I feel I know this man, this tired, stressed, poor old man, more so than I do the person he was in his earlier self-portraits. He’s matured, lost the brashness of his youth. When I observe the man in this self-portrait, painted ten years before his death, I see a good-humored man just trying to live a frequently difficult life as well as he can. His face is lined and blemished, not as handsome as he once was. But his eyes seem both kind and familiar, filled with the understanding that comes from living with all one’s heart and experiencing both great joy and deep sorrow.

The art of Rembrandt van Rijn shows us his world as he saw it. Others may disagree with me, but I feel his greatest gift was the ability to convey personality with each portrait. This gift allowed him to portray every person he painted as they really were, blemished and yet beautiful. This is a gift he taught his students, and they were able to copy his style quite effectively, making discerning his true work difficult even for the experts.

Credits and Attributions:

Wikipedia contributors, “Rembrandt,” Wikipedia, The Free Encyclopedia, https://en.wikipedia.org/w/index.php?title=Rembrandt&oldid=844357531(accessed June 8, 2018).

Wikimedia Commons contributors, “File:Rembrandt van Rijn – Self-Portrait – Google Art Project.jpg,” Wikimedia Commons, the free media repository, https://commons.wikimedia.org/w/index.php?title=File:Rembrandt_van_Rijn_-_Self-Portrait_-_Google_Art_Project.jpg&oldid=292800848 (accessed June 8, 2018).

Comments Off on #FineArtFriday: Self Portrait, Rembrandt 1659 (revisited)

Filed under #FineArtFriday

#FineArtFriday: The Milkmaid by Johannes Vermeer (revisited)

What I love about this painting:

It seems like a good time to revisit Vermeer’s famous painting, known as “the Milkmaid.” This is lovely look into the past, a window into daily life of 1657 – 1658. I love the realism, the way the maid carefully pours the milk into the bread.

All of Vermeer’s known works illustrate how the quiet moments in life can be the most profound.

Wikipedia has many things to say about this painting.

About Johannes Vermeer, the Master of Light (from Wikipedia)

Johannes Vermeer (October 1632 – December 1675) was a Dutch painter who specialized in domestic interior scenes of middle-class life. He was a moderately successful provincial genre painter in his lifetime but evidently was not wealthy, leaving his wife and children in debt at his death, perhaps because he produced relatively few paintings.

Vermeer worked slowly and with great care, and frequently used very expensive pigments. He is particularly renowned for his masterly treatment and use of light in his work.

Vermeer painted mostly domestic interior scenes. “Almost all his paintings are apparently set in two smallish rooms in his house in Delft; they show the same furniture and decorations in various arrangements and they often portray the same people, mostly women.”

He was recognized during his lifetime in Delft and The Hague, but his modest celebrity gave way to obscurity after his death. He was barely mentioned in Arnold Houbraken‘s major source book on 17th-century Dutch painting (Grand Theatre of Dutch Painters and Women Artists), and was thus omitted from subsequent surveys of Dutch art for nearly two centuries. In the 19th century, Vermeer was rediscovered by Gustav Friedrich Waagen and Théophile Thoré-Bürger, who published an essay attributing 66 pictures to him, although only 34 paintings are universally attributed to him today. Since that time, Vermeer’s reputation has grown, and he is now acknowledged as one of the greatest painters of the Dutch Golden Age. [2]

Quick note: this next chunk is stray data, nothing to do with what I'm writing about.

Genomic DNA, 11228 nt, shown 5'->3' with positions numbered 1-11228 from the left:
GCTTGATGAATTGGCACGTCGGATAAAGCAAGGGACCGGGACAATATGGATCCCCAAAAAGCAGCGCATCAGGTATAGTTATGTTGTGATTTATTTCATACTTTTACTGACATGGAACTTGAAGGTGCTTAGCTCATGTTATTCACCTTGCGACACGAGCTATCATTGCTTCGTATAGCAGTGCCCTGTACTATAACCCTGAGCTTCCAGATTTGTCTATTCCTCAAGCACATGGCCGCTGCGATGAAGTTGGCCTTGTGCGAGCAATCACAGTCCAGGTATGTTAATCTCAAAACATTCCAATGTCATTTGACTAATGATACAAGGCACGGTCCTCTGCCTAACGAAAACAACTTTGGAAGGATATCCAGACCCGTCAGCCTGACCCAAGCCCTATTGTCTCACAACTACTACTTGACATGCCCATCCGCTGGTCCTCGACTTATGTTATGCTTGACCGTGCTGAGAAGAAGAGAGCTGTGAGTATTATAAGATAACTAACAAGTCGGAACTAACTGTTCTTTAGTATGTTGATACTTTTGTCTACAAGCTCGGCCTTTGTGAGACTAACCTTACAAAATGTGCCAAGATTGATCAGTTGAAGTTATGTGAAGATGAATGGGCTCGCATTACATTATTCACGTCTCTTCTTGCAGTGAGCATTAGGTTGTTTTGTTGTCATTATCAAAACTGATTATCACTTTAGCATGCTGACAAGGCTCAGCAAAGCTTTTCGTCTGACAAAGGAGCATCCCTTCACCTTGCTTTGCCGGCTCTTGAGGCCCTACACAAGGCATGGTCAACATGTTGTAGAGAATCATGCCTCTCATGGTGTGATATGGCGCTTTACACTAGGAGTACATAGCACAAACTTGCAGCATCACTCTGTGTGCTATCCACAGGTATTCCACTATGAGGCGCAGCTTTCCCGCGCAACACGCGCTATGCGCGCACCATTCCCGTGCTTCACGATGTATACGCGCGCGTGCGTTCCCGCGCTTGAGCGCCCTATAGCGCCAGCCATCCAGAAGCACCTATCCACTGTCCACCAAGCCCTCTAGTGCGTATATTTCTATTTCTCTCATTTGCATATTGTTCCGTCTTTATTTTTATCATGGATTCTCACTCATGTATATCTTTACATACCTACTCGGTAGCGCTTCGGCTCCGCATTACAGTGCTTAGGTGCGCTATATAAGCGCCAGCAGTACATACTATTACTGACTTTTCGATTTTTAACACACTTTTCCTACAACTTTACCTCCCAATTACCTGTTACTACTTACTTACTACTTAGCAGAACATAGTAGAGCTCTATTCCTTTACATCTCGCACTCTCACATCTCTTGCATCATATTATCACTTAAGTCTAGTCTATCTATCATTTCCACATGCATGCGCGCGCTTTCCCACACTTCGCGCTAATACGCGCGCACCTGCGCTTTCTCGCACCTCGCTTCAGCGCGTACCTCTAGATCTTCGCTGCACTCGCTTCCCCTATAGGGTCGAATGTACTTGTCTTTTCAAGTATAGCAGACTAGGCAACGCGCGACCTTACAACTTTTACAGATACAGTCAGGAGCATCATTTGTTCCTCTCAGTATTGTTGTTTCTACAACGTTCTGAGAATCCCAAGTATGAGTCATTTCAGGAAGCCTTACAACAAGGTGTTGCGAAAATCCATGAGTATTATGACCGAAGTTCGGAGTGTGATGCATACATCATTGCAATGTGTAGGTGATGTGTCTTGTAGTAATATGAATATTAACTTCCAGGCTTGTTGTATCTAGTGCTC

About the featured painting, The Milkmaid, also from Wikipedia:

Despite its traditional title, the picture clearly shows a kitchen or housemaid, a low-ranking indoor servant, rather than a milkmaid who actually milks the cow, in a plain room carefully pouring milk into a squat earthenware container (now commonly known as a “Dutch oven”) on a table. Also on the table are various types of bread. She is a young, sturdily built woman wearing a crisp linen cap, a blue apron and work sleeves pushed up from thick forearms. A foot warmer is on the floor behind her, near Delft wall tiles depicting Cupid (to the viewer’s left) and a figure with a pole (to the right). Intense light streams from the window on the left side of the canvas.

The painting is strikingly illusionistic, conveying not just details but a sense of the weight of the woman and the table. “The light, though bright, doesn’t wash out the rough texture of the bread crusts or flatten the volumes of the maid’s thick waist and rounded shoulders”, wrote Karen Rosenberg, an art critic for The New York Times. Yet with half of the woman’s face in shadow, it is “impossible to tell whether her downcast eyes and pursed lips express wistfulness or concentration,” she wrote.

“It’s a little bit of a Mona Lisa effect” in modern viewers’ reactions to the painting, according to Walter Liedtke, curator of the department of European paintings at The Metropolitan Museum of Art, and organizer of two Vermeer exhibits. “There’s a bit of mystery about her for modern audiences. She is going about her daily task, faintly smiling. And our reaction is ‘What is she thinking?'” [1]

Credits and Attributions:

The Milkmaid, by Johannes (Jan) Vermeer ca. 1658 [Public domain or Public domain], via Wikimedia Commons.

[1] Wikipedia contributors, “The Milkmaid (Vermeer),” Wikipedia, The Free Encyclopedia, https://en.wikipedia.org/w/index.php?title=The_Milkmaid_(Vermeer)&oldid=853243011 (accessed August 31, 2018).

[2] Wikipedia contributors, “Johannes Vermeer,” Wikipedia, The Free Encyclopedia, https://en.wikipedia.org/w/index.php?title=Johannes_Vermeer&oldid=854172655 (accessed August 31, 2018).


Filed under #FineArtFriday, writing